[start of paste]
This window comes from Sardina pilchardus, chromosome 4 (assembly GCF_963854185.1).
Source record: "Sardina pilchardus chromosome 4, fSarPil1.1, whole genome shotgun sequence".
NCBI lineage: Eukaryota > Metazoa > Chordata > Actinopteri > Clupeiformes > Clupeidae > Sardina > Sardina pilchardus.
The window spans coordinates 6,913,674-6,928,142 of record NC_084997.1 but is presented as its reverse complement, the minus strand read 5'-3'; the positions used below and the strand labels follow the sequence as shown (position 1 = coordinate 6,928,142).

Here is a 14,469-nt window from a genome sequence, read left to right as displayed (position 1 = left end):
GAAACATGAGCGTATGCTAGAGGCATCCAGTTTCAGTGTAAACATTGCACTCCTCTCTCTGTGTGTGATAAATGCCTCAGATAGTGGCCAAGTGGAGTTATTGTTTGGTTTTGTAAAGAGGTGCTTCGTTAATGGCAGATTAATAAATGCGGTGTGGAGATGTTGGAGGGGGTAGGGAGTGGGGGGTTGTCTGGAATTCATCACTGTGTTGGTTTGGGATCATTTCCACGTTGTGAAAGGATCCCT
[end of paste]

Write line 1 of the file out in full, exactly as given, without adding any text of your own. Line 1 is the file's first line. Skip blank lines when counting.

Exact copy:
This window comes from Sardina pilchardus, chromosome 4 (assembly GCF_963854185.1).